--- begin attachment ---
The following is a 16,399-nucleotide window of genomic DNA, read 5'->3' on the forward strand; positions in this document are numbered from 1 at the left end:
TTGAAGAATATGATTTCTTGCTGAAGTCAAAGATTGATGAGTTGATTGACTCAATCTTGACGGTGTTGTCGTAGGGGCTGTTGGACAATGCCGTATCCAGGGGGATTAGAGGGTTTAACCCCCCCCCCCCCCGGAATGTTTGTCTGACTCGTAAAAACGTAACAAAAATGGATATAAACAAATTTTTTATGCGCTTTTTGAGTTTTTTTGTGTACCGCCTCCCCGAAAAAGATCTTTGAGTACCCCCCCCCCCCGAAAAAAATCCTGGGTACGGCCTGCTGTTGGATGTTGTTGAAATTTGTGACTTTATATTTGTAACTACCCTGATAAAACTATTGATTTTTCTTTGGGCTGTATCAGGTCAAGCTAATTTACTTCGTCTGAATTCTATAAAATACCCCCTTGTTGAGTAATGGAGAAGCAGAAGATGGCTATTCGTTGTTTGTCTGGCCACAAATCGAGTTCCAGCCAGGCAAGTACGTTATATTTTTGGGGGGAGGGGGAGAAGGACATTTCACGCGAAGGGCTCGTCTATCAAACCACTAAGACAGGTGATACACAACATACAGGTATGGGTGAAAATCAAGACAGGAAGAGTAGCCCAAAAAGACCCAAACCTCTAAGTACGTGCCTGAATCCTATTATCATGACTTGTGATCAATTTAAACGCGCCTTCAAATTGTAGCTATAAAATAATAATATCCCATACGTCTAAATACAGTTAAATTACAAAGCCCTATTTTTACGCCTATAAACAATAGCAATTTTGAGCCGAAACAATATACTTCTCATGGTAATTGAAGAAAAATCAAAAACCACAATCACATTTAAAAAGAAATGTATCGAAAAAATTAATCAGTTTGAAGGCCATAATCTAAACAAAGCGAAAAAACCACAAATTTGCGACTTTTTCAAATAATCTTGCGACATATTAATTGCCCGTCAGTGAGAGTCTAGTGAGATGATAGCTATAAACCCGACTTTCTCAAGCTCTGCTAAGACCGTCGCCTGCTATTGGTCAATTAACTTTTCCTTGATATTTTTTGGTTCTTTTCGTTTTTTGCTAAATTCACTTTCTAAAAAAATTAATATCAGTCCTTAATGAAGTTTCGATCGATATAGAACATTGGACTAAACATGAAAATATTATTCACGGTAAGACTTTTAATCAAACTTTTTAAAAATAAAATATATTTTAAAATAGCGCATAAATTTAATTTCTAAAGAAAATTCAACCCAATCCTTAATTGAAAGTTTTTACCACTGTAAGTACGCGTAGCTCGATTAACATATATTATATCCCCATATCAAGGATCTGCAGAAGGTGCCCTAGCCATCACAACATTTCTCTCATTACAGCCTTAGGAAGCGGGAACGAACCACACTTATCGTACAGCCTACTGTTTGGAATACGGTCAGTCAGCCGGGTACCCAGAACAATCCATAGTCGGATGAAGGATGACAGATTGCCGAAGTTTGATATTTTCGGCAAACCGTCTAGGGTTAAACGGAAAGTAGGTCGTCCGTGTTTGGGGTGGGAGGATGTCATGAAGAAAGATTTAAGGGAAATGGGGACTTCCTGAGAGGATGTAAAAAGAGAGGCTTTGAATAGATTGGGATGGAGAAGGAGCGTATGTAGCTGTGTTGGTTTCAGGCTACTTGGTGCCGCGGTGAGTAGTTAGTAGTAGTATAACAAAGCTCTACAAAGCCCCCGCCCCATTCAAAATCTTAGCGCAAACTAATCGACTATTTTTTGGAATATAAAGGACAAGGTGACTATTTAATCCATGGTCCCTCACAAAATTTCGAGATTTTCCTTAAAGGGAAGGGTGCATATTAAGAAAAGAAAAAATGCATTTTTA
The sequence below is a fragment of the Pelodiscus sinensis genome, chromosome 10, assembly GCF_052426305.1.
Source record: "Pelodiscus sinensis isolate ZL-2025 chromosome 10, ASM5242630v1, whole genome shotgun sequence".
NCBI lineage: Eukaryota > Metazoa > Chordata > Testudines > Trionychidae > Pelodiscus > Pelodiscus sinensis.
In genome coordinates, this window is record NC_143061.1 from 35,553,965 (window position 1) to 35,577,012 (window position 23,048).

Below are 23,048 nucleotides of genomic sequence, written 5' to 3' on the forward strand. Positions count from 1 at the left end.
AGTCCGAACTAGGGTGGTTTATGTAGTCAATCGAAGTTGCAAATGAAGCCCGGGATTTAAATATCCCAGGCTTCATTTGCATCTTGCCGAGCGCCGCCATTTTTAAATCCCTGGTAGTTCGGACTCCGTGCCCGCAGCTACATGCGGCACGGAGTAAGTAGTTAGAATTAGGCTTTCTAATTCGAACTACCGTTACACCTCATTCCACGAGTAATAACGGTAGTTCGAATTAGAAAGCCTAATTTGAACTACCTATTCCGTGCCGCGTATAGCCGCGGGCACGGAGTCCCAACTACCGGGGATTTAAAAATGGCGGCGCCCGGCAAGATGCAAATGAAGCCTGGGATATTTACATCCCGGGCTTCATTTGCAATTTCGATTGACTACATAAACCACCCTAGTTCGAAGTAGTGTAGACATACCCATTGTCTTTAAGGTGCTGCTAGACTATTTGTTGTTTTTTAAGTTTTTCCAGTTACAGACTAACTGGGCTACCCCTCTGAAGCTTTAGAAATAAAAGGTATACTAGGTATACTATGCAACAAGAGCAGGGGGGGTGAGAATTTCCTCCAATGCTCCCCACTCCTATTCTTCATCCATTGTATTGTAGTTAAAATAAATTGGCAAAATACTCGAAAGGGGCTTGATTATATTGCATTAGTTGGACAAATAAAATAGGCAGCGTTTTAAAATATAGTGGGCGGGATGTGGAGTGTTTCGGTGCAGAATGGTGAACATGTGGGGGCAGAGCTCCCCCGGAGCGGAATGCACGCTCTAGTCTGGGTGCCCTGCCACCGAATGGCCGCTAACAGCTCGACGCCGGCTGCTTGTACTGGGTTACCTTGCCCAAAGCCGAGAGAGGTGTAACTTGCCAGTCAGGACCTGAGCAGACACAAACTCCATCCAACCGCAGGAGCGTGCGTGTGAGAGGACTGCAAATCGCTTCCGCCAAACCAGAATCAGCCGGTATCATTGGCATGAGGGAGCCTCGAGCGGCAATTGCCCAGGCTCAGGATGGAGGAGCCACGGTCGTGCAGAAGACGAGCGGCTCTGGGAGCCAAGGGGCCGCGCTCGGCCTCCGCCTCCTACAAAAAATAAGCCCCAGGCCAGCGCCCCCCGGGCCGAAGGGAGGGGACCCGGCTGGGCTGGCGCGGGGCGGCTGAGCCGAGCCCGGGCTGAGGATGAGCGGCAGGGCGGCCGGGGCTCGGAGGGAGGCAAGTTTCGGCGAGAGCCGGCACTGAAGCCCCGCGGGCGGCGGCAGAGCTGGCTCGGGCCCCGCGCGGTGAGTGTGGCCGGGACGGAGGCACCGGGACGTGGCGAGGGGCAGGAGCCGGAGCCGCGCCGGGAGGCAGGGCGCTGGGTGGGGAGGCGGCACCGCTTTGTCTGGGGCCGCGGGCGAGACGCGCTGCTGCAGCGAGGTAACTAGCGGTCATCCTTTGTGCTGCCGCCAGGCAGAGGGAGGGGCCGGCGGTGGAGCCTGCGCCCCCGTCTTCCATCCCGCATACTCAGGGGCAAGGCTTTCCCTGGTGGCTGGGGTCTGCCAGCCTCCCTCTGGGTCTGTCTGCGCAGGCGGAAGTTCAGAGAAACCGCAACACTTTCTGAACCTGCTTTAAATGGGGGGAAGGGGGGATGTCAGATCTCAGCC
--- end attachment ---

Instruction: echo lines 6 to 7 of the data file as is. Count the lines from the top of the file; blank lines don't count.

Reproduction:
In genome coordinates, this window is record NC_143061.1 from 35,553,965 (window position 1) to 35,577,012 (window position 23,048).

Below are 23,048 nucleotides of genomic sequence, written 5' to 3' on the forward strand. Positions count from 1 at the left end.